“The distance was intimidating, but at the same time, I was having so much fun,” he continued. “Along the way, I was inspired and humbled by what I was learning from Sustainable Coastlines and Five Gyres. As a professional athlete, you have to make it about yourself to be the best there is, and you have to be a little selfish. That goes against my upbringing. I was always taught to give back as much as I can, and this felt like I was giving back to the people and the islands.”
Age 24: Dethroning his Heroes in Dramatic Fashion at the Puerto Escondido Challenge
Kai was “disappointed” after his rookie year on the Big Wave World Tour in 2016: “Competing in big waves is another ball of wax. The first time I surfed places like Nazare and Puerto Escondido were on the Tour. And there’s so many good big wave riders, so I was wondering to myself if I was capable of holding my own,” Kai said.
Before the 2017 Puerto Escondido Challenge was set to run in his second year on Tour, Kai had a choice to make. He had been training all summer for the Molokai 2 Oahu Paddleboard World Championships, and the two events fell within the same window. On one hand, Kai was the defending champion in Hawaii, but on the other, Puerto was expected to be pumping and he had committed himself entirely to the Tour.
“Choosing Puerto was the best decision I could have made,” Kai said. “I didn’t think I was going to go down there and win. There was actually more of a chance of me winning the race.”
After touching down in Mexico in late July of this year, Kai decided to take a different approach mentally. “I let go and wasn’t afraid to go after it,” he said. “I wasn’t trying to say I have to win this or I have to do really good in this. Heat by heat and wave by wave, if I did well, I was stoked. Because I was having so much fun and enjoying those waves, by the time the Final came, I realized hey I can win this thing.”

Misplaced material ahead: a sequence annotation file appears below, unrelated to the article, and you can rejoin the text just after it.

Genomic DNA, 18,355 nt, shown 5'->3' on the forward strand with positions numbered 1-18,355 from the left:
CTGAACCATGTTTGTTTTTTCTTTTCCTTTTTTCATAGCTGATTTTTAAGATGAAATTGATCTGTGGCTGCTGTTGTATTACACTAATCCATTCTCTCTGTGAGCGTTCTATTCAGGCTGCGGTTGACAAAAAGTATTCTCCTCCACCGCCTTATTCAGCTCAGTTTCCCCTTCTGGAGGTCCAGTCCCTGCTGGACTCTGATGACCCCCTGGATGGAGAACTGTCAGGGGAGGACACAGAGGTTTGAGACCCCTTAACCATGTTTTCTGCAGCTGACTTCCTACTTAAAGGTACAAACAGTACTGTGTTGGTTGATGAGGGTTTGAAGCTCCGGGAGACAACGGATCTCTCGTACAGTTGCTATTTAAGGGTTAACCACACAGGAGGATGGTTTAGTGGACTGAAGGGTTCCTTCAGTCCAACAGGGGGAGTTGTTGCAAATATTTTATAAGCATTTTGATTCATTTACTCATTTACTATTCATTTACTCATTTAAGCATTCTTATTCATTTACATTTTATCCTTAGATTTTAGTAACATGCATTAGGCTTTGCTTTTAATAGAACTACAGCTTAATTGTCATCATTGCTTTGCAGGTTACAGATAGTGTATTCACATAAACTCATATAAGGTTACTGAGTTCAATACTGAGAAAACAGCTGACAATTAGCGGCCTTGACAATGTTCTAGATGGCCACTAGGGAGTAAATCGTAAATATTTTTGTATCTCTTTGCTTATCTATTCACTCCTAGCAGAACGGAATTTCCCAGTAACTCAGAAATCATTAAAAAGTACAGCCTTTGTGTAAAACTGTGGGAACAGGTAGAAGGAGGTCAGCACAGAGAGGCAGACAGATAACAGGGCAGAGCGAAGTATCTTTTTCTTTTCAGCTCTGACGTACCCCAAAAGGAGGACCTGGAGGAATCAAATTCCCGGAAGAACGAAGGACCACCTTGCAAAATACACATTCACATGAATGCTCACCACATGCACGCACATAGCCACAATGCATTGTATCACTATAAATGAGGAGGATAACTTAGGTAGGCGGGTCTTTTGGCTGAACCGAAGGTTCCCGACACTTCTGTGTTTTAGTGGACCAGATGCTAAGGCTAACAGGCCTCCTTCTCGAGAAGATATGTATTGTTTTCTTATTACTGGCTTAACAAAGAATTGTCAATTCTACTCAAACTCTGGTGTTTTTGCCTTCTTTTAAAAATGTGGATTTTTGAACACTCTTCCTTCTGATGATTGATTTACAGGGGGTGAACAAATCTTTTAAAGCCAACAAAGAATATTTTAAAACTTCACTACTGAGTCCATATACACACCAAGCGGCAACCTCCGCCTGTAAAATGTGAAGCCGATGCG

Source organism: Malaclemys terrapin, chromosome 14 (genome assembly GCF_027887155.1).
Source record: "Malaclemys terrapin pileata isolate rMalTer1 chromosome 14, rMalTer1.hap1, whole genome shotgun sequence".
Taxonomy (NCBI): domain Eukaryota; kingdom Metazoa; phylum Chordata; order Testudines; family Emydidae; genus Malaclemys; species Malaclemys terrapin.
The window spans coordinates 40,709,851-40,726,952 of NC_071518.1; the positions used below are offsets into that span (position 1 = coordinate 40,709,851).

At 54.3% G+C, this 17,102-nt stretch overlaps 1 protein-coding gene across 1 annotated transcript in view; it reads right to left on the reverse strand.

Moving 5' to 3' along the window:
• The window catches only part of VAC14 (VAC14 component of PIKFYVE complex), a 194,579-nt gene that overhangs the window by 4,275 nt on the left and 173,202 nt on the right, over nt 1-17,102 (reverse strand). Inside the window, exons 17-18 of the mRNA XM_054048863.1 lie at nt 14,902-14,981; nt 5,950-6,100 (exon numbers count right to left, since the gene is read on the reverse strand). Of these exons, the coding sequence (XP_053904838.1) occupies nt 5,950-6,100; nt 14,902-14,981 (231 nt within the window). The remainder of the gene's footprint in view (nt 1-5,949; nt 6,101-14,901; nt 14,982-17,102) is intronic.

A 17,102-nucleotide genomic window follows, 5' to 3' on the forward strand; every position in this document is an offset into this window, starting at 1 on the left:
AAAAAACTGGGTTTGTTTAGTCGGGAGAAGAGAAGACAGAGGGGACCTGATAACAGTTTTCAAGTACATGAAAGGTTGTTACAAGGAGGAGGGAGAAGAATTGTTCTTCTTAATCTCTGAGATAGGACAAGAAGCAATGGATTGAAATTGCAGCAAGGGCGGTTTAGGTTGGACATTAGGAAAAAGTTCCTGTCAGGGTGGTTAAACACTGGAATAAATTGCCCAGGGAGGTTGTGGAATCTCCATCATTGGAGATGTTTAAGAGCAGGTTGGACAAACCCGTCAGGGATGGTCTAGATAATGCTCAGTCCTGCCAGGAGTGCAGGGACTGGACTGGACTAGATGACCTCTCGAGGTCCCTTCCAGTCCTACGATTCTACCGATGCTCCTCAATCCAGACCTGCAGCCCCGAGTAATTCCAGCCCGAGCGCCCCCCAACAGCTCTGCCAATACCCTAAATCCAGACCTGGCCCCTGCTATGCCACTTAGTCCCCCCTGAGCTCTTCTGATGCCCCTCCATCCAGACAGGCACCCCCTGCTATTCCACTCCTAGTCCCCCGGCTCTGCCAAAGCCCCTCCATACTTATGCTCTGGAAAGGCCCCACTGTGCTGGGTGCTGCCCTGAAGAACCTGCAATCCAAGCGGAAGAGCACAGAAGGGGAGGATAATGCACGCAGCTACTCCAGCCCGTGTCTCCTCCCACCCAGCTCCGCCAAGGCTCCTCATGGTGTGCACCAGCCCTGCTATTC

With three and a half minutes left in the Final, Kai paddled into a bomb and stood tall in a massive barrel, earning a 8.60 from the judges. Three minutes later, he was the Champion.
“I didn’t know I won the event,” Kai said. “I was claiming that wave because up to that point, I was getting so pounded I claimed because I finally made a wave!”
After paddling in, Hawaiian cohorts Makua Rothman and Nathan Florence carried him up the beach into the competitors area. “All these legends and my heroes were there clapping for me and I remember thinking ‘is this really happening right now? Wow’! On a personal level, it solidified that feeling that I was meant to be there. And that I earned it,” Kai said. “Even if you surf big waves, it takes a special level to be near guys like Shane Dorian and other legends. You grow up watching these guys, and then you wonder if you can hang with them in the same arena. It was fulfilling to be on that stage, having earned it the hard way. It gave me a lot of excitement and inspiration for the events to follow – I have nothing to lose and everything to gain.”